Interestingly, the Concerto No. 4 was performed only twice in Beethoven’s lifetime, with the composer as soloist on both occasions. However, an anonymous arrangement of the concerto for piano and string quintet was highly popular in Vienna during the composer’s lifetime. 

The private premiere took place in March 1807, at the home of Prince Franz Jospeh von Lobkowitz, alongside the first performances of Symphony No. 4 in B flat major, Op. 60 (1806-07) and the Overture to Coriolan, Op. 62 (1807). The first public performance took place on 22 December 1808, as a part of the legendary academy concert at the Theater an der Wien. 

While no autograph score of The Concerto No. 4 survives, the copyist’s score (1807) with Beethoven’s corrections is preserved in the Archiv der Gesellschaft der Musikfreunde in Vienna. In addition, a manuscript of the string quintet arrangement, based on authentic orchestral performance parts, survives, housed in the Staatsbibliothek zu Berlin. 

The cadenzas, written by Beethoven in 1809, apparently, survive in the Beethoven-Haus, Bonn.   

The orchestral setup in Concerto in G major is similar to the Concerto in B flat, with two trumpets and timpani added to give extra thrust and colour.  

Set forth by Zimerman’s perfectly shaped opening phrase, the astonishing fantasy of the concerto begins to unfold. The orchestra joins after five bars, with the LSO strings magically echoing the opening melody, as if emerging from the mists.   

As the opening section proceeds, woodwinds and brass join, and the LSO and Rattle make a gorgeous ascent towards the first tutti. 

The soloist rejoins the orchestra only at figure B (bar 74), launching the movement into its blossoming musical dialogue. With Rattle at the helm, Zimerman and the LSO paint a spectacular sonic fresco out of the first movement. A spellbinding journey, fashioned after an impeccable sense of architecture, resulting in one of the most convincing sonic guises for this music I’ve ever encountered. 

Zimerman’s rendering of the cadenza is again top-class; admirably lively and thoroughly measured. A microcosmos of its own, the cadenza leads to a marvellously brief closing with the orchestra.  

Now what could possibly follow a performance that, one might ask. The answer being an equally wondrous second movement, an outstanding performance by Zimerman, Rattle and the LSO.  

The andante con moto central movement has been often interpreted as Beethoven’s musical realization of Orpheus taming the Furies. While this is based on an assumption made by Beethoven’s posterity, it is indeed hard not to hear the music in this context. 

Be it as it may, the andante con moto is in any case a dramatic scene par excellence, clad in concertante guise. Since the concerto’s revival under Felix Mendelssohn in 1836, the movement has inspired generations of composers, most recently Sir Harrison Birtwistle, who adopted similar scheme for his thrilling piano concerto Responses. Sweet disorder and the carefully careless (2013-14).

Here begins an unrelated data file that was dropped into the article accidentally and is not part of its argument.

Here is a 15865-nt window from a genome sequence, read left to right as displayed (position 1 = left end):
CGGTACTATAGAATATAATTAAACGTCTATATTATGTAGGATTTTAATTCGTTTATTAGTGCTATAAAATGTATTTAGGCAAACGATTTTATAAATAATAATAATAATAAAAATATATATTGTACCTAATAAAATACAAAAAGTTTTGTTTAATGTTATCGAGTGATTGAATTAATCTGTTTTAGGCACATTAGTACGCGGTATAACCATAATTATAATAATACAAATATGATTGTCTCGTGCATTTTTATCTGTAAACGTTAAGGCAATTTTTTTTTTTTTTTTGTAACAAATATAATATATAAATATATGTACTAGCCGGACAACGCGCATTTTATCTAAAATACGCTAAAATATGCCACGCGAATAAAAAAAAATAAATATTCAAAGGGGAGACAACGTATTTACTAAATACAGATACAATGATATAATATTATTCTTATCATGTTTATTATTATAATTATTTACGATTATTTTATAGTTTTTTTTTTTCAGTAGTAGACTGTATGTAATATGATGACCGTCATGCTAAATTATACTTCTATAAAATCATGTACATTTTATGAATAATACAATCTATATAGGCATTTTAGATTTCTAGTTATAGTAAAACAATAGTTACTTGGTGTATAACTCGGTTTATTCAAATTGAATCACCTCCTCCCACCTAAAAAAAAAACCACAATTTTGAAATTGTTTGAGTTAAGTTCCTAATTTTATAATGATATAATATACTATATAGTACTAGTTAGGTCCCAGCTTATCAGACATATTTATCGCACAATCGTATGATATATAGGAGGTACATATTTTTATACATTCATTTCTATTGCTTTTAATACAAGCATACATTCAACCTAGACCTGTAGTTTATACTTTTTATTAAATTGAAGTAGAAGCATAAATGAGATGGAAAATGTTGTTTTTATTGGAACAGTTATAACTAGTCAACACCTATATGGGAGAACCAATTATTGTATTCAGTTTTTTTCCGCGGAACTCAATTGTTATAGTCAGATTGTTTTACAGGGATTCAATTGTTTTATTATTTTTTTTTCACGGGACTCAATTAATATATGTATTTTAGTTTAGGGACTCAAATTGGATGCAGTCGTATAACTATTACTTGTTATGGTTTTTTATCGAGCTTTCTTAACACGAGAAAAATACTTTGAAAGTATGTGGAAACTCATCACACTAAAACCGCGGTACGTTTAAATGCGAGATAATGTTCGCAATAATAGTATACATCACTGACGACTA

With dramaturgy worthy of the best of operas, Zimerman and Rattle forge a tremendous scene out of the musical material. In the course of the movement, Zimerman’s unyielding solo line, clad in aching beauty, is repeatedly countered by the stern sound-wall of the LSO. 

However, upon each iteration, the orchestral fabric is turned more transparent, before succumbing into a murmur of pizzicati strings escorting the soloist’s final, impassioned statement, followed by a distant rumor from the orchestra. 

An abrupt change of mood is provided by the closing rondo, marked vivace in the score. Set into motion with a five-bar string introduction, the movement launches into a vigorous dance as the soloist delivers his first solo line. 

Krystian Zimerman, the LSO and Sir Simon Rattle in rehearsal at the LSO St Luke’s on Friday 4 December 2020. © Mark Allan / Deutsche Grammophon

A mixture of highbrow and vernacular idioms, a sequence of country dances unravels with the most elaborate musical architecture. Mostly set as dialogue between the soloist and the orchestra, Beethoven adds string drones to the soloist’s lines, as if imitating bagpipes of a village band.

Performed with admirable sensitivity to the movements diverse ingredients, Zimerman, Rattle and the LSO deliver an outing of a lifetime. Emerging from all the silence imposed upon concert halls by this year of hardship, the performance is an apotheosis of the very essence of our humanity, a reminder of joie de vivre awaiting us there in the post-pandemic world.     

 It is concerts like this that make our contemporary struggles way more endurable.             

London Symphony Orchestra

Sir Simon Rattle, conductor

Krystian Zimerman, piano

Ludwig van Beethoven: Concerto No. 2 in B flat major for Piano and Orchestra, Op. 19 (1787-89/1795)

Ludwig van Beethoven: Concerto No. 4 in G major for Piano and Orchestra, Op. 58 (1805-06)

Recorded live at Jerwood Hall, LSO St Lukes, 9 December 2020, 5.30 pm

First released on DG Stage on 19 December 2020, 8 pm (CET) 

© Jari Kallio